After the first night of CNN’s bipartite Democratic debate, the network’s analyst John King discussed the import of the event for the primary candidates’ “survival,” but interrupted himself midthought: “I don’t want to make this into reality TV.”
Oh, go ahead. You might as well call the thing what it is.
That “Survivor” state of things — a desperate contest among a crowded field to avoid elimination — was not wholly of CNN’s making. It was created in part by the party’s decision to set the bar for the early debates at ankle height, and by the ability of a couple dozen Democrats to imagine themselves in the Oval Office, or at least imagine themselves imagining it.
And now, they were facing a mass group culling, since the tighter rules for the September debates will likely leave half or more of them out. Inevitably, people would act out to stand out.
That’s reality TV, but it’s also the hard reality of the race.
That said, CNN also did plenty to goose the drama, starting with its live Powerball drawing to determine the two nights’ lineup. Each night of the debate began with a hyperdramatic clip reel suited to an “Amazing Race” finale, giving candidates thumbnail descriptions and setting up the night’s story arcs. Senators Bernie Sanders and Elizabeth Warren were “longtime friends fighting for the same cause — and the same voters!” Kamala Harris was “not backing down after clashing with Biden over race!”
Its contestants sorted into two tribes, CNN then tried to strike sparks off the debaters, using questions based on their past criticisms of one another to goad them into face-offs.
That does not necessarily mean a shallow discussion; indeed, this kind of nudging can be the job of a good debate moderator. Both nights of debate opened with long and substantive arguments about health care, a top issue for Democratic voters and one on which the party’s factions have legitimate differences.
But since the format split the show’s “stars” over two nights, CNN did what reality producers do, which was to “cast” the available talent into roles that served a promising story line, then create the conditions for drama — generally, with the enthusiastic cooperation of the contestants looking for screen time.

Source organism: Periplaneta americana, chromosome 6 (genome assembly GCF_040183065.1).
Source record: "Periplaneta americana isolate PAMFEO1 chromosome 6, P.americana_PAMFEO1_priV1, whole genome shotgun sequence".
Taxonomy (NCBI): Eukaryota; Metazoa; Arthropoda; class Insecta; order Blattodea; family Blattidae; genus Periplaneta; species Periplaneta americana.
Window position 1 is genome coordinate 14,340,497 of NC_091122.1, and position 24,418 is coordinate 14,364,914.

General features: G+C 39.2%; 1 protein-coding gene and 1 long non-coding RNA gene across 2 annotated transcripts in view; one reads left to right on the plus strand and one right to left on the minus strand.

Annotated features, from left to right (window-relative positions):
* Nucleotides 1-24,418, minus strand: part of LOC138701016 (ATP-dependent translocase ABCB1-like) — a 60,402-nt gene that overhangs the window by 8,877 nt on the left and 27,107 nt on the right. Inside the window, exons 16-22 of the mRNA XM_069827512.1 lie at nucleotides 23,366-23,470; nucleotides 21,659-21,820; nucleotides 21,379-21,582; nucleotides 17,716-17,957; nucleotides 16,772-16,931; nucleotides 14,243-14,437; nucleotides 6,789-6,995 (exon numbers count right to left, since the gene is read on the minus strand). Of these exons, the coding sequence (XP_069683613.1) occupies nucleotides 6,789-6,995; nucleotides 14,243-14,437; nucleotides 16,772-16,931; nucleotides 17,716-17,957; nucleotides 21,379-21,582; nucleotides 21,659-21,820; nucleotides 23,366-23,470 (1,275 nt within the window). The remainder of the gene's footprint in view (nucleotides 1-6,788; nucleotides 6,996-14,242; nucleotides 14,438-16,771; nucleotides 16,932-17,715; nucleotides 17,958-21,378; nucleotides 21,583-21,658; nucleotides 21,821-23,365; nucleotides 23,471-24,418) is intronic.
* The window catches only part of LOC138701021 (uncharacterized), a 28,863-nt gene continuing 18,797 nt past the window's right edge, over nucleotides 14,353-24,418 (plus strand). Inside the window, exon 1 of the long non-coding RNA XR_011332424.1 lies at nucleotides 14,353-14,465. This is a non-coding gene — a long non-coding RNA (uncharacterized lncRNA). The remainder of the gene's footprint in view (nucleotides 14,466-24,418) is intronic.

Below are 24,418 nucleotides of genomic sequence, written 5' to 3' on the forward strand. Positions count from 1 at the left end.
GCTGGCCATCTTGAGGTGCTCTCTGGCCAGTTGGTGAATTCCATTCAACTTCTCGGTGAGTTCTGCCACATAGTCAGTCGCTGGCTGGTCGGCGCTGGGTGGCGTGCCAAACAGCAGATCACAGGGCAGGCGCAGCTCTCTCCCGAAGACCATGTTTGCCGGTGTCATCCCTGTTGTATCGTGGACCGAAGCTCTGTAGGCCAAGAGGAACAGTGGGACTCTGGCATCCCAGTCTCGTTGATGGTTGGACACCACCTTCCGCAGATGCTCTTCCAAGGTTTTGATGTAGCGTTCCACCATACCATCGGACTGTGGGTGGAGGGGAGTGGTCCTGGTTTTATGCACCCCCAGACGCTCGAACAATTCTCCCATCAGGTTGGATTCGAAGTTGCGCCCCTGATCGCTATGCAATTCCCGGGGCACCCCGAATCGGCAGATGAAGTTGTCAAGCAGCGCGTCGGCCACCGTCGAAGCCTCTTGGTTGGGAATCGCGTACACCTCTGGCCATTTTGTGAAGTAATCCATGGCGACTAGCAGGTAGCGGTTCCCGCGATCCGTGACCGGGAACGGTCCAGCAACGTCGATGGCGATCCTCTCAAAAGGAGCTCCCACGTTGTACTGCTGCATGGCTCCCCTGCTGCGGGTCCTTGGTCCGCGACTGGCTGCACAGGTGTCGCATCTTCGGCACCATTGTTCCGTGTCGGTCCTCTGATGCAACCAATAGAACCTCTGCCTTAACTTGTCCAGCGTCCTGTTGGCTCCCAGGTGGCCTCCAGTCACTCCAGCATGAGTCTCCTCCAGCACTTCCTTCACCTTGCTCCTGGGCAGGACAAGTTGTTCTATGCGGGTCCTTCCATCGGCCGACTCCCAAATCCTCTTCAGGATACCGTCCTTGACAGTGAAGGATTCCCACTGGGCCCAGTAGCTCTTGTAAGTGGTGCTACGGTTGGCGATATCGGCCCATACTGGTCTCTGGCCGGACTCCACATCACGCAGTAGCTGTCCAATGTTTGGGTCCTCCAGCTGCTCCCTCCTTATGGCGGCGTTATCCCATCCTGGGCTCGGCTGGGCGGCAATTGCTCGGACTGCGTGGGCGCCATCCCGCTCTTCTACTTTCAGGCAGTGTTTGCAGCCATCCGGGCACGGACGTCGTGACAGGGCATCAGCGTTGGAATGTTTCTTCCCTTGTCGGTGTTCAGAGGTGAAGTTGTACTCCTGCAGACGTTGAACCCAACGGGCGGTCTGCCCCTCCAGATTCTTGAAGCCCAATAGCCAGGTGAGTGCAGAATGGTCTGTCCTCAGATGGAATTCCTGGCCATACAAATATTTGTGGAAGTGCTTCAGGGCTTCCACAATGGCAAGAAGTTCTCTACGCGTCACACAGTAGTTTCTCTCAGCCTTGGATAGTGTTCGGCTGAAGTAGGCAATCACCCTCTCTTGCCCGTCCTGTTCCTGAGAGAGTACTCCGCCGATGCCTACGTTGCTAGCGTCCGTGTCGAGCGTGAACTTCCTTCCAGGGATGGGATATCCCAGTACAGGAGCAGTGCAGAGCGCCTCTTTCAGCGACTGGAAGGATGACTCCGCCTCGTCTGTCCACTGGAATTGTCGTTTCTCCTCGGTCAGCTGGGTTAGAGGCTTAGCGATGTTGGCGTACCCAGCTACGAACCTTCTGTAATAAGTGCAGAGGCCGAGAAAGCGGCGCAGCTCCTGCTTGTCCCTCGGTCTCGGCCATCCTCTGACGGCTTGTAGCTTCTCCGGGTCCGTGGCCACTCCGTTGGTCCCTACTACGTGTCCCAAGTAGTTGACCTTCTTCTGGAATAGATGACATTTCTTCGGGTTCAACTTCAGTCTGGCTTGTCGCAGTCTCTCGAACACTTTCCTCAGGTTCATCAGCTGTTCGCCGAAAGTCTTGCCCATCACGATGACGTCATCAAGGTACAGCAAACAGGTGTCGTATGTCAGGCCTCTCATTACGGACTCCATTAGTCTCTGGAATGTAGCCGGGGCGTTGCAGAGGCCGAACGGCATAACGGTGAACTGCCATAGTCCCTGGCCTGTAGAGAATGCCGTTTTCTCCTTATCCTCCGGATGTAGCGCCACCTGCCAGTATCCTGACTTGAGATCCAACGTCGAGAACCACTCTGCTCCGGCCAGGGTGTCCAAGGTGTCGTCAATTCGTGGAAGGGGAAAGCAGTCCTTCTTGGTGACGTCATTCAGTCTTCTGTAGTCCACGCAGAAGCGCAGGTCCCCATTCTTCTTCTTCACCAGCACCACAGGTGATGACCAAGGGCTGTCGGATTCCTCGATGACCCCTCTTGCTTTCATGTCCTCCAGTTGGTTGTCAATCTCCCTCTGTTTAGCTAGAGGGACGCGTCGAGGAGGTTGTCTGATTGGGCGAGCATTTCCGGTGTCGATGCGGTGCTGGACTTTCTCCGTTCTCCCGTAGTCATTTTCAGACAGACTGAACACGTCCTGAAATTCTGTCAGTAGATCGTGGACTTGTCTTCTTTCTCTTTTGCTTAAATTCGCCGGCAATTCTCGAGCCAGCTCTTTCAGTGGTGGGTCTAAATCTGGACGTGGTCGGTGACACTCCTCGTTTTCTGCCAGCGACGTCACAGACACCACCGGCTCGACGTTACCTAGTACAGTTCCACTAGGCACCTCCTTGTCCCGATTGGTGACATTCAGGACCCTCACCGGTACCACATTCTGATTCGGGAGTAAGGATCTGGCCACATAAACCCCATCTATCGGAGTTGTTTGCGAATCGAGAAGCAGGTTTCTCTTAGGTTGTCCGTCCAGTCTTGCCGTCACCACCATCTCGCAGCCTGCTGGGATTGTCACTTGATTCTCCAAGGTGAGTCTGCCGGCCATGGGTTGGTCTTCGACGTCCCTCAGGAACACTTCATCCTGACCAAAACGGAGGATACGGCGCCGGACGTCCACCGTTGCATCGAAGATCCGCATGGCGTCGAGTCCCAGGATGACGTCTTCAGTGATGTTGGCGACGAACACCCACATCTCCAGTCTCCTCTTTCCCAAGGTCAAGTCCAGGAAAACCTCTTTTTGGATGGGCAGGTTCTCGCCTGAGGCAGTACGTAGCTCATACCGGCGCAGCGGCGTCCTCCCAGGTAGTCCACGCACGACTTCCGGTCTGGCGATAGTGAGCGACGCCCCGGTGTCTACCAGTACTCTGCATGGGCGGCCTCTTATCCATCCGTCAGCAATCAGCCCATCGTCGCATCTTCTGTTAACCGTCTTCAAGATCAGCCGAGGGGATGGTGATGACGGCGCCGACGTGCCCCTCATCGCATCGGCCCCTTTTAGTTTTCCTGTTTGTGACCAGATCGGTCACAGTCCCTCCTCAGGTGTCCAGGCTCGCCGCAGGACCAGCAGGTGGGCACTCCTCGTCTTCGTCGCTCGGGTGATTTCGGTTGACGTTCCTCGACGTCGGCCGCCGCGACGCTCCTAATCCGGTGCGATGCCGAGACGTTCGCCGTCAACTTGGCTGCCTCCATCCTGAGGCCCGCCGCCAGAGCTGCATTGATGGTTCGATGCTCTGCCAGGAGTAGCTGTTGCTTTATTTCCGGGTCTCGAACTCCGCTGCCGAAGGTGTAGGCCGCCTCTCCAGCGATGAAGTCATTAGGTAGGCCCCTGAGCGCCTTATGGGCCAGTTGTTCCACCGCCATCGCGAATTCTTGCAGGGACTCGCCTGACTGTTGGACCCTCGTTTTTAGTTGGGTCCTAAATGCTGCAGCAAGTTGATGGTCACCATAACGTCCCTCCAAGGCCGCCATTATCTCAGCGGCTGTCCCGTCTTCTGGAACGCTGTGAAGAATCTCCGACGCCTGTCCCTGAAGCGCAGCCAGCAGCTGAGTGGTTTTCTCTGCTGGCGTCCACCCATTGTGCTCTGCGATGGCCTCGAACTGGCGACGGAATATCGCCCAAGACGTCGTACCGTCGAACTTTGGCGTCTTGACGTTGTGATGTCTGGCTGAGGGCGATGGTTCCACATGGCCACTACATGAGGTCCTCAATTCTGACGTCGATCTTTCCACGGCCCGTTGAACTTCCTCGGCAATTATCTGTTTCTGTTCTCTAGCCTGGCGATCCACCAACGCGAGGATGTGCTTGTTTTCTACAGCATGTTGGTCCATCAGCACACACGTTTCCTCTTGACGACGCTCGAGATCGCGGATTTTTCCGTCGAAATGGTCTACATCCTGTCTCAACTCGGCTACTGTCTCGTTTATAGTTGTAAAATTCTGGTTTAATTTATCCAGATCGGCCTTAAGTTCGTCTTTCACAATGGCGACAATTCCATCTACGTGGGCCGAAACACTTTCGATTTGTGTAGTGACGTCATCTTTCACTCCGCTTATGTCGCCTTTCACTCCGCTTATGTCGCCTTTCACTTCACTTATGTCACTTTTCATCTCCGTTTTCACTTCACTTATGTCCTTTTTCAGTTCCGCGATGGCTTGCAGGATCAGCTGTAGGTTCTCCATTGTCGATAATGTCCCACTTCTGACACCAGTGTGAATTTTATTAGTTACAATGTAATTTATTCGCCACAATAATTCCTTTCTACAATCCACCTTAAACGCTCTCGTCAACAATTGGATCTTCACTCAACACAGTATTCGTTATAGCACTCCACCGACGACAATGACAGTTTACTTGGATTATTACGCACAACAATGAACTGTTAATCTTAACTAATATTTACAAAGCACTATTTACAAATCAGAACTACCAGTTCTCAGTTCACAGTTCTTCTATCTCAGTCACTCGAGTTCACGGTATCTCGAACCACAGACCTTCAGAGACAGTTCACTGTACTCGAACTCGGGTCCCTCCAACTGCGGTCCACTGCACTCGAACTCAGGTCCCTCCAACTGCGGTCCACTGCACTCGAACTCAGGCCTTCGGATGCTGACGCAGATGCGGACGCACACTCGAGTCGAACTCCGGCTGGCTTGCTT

One arc of the primary so far has been the divide between the party’s moderates and its left. Tuesday, the left was generously represented, with Mr. Sanders and Ms. Warren.
But with the moderate front-runner, former Vice President Joseph R. Biden Jr., offstage, former Representative John Delaney, heretofore the trivia question of the 2020 race, became a co-star for one episode, enlisted to badger and get battered by Mr. Sanders and Ms. Warren. He grinned gamely through it all; if nothing else, he was getting the sort of meaty edit a reality contestant gets just before being eliminated in an early round.
On Wednesday, CNN’s fight-night intro highlighted the “critical rematch!” between Ms. Harris and Mr. Biden. But this time, the candidates needed less direction from the moderators to clash.
Representative Tulsi Gabbard attacked Ms. Harris. Nearly everyone attacked Mr. Biden. Mayor Bill de Blasio of New York City attacked nearly everyone else — including the moderators — and in turn was attacked by protesters angry over his handling of police violence. He was like a one-man band of conflict, a debate unto himself.
Of course there was discord on the stage. There’s disagreement within the party. That’s politics. But it was compounded by the anxiety over making the next debate, and multiplied by CNN’s smackdown aesthetic. You fight or you die — the price of attention is combat. The candidates who didn’t lash out, like Senator Amy Klobuchar, tended to fade away.
The candidates, however, weren’t the only ones under pressure. The moderators, Dana Bash, Don Lemon and Jake Tapper, had a lot of debaters to attend to in limited time (further limited by CNN’s spending the first chunk of the debates on introductions and the national anthem). They enforced the time limits strictly, especially on Tuesday, clipping many answers with a knuckle-rapping “Thank you!” as the candidates were building to a finish.
To be fair, moderators get criticized when they let the candidates stampede over them and blow past the time limits. It’s tough to land between free-for-all and free-for-none, but that’s where the sweet spot is: not letting the rules get in the way of the responses that the audience is watching for. It is, maybe, less like policing and more like running the Oscars — knowing when to play someone off and knowing when you’re witnessing a moment that you need to let run.
The moments still came, like Mr. Sanders cutting off Representative Tim Ryan’s doubts about his Medicare for All proposal with, “I wrote the damn bill!” Marianne Williamson continued to make her oddly transfixing case for the election as a psychic-spiritual crucible.
But one of the most pointed applause lines came from the businessman Andrew Yang — an attack not on his opponents or even on the moderators but on the premise of high-octane, high-gloss televised debating.
“Instead of talking about automation and our future,” he said, “we’re up here with makeup on our faces and our rehearsed attack lines playing roles in this reality-TV show. It’s one reason why we elected a reality-TV star as our president.”
His speech was, dare I say it, a reliably effective reality-TV strategy: reminding the audience that they’re watching a performance, thus implying that, even as you participate in the same artifice, you are the one keeping it most real. And he got some of the most enthusiastic cheers of the night for it. Sometimes hating the game can be as strategic as hating the players.
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